Engineering students Sarah McLennan, James Goode, Jaiden Swanson and Max Brook’s design for an aquaponic gardening system has been recognised in an international competition through the Strascheg Center for Entrepreneurship in Germany.
The second-year Bendigo students won second place in the global innovation challenge against university students from around the world, including the USA, UK, Germany and Russia.
“I think we were all very shocked and speechless,” Sarah says on the win. “It was an incredible honour considering we were up against groups that had been working on their project for many years, whereas we’d only been working on it since March.”
The team sought to design a domestic system for growing nutritious, chemical-free produce which even those living in high rise apartments could use. The design, called HomeGrown, was in response to the fresh food shortages experienced during the pandemic.
“In times of national crisis, like COVID-19, there is a huge strain on the food supply chain. Our solution can help reduce this stress,” Sarah says.
The team describes their design as a space-efficient, low-maintenance, transportable solution to food shortages and decreasing arable land. It’s made of vertical modular growing beds that can be added to as needed.
James says it uses atomisers to deliver a nutrient-rich mist directly to plants’ roots, improving oxygen levels, reducing water usage and the chance of root rot.
“This all happens within a closed system, meaning you don’t need to get your hands dirty,” he says.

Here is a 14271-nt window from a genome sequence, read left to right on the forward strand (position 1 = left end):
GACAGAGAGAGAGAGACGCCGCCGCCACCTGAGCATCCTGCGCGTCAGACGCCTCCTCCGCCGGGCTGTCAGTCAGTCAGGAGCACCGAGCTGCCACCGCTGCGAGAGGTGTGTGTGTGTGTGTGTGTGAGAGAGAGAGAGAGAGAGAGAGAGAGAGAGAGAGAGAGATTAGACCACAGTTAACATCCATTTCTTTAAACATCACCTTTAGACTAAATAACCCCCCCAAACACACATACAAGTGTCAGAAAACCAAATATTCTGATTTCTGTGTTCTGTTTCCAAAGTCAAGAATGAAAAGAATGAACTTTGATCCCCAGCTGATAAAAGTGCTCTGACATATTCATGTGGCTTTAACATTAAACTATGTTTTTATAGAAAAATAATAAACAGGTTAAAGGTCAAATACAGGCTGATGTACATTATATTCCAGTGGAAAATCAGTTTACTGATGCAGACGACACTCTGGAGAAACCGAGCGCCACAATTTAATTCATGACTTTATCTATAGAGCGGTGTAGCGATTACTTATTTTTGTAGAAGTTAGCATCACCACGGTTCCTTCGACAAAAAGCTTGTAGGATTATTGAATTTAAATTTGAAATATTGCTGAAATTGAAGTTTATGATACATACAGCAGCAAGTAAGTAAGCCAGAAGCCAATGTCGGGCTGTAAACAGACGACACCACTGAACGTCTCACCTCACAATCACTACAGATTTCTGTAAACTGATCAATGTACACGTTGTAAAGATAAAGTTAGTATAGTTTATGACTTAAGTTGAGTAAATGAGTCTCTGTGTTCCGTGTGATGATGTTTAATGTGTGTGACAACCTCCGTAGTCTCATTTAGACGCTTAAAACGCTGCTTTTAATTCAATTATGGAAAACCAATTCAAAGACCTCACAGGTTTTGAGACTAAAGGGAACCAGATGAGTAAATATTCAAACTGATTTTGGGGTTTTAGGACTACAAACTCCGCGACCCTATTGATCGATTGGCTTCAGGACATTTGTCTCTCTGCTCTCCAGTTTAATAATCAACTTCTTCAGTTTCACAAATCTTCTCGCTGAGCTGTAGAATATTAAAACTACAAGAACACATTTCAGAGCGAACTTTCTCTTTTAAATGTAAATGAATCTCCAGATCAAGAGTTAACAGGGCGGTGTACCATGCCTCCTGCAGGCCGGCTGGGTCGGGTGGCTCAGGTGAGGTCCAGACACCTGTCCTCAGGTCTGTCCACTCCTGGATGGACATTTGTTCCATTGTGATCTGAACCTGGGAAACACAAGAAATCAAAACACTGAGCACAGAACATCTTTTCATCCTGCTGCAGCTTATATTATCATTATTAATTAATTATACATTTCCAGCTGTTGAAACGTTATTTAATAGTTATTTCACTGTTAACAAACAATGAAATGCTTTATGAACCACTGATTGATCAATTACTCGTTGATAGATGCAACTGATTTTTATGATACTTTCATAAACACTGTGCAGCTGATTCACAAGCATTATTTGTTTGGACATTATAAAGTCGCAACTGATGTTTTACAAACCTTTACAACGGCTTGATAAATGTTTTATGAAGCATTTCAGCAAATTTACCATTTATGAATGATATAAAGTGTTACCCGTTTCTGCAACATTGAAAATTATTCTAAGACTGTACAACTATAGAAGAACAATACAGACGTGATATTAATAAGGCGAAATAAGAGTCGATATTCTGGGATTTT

“To date we have developed two working prototypes. The first unit was designed to test minimal contact. That means no watering, automated light control and fresh produce all within a sleek enclosure. The second unit is currently in use as a research platform to collect data on the impact of light exposure on the plants themselves.”
He says HomeGrown has the potential to give anyone, regardless of experience, the chance to grow their own fresh veggies.
Sarah says she didn’t expect her Bendigo-based course to lead to an international experience, unless she undertook an exchange. But this competition proved otherwise. She says while she’s still considering her career options in engineering, this experience has shown her that a future as an entrepreneur is highly possible.
Engineering lecturer Eddie Custovic says in his ten years of teaching the Innovation and Entrepreneurship class there have been some incredible student results, “but this one tops it all”.
When international travel becomes possible for students again, the team will travel to Munich for business incubation assistance, on top of their $2,500 prize. In the meantime, they will continue with prototype testing in Bendigo.
Watch the HomeGrown video pitch here https://www.youtube.com/watch?v=3axdnz-CcfA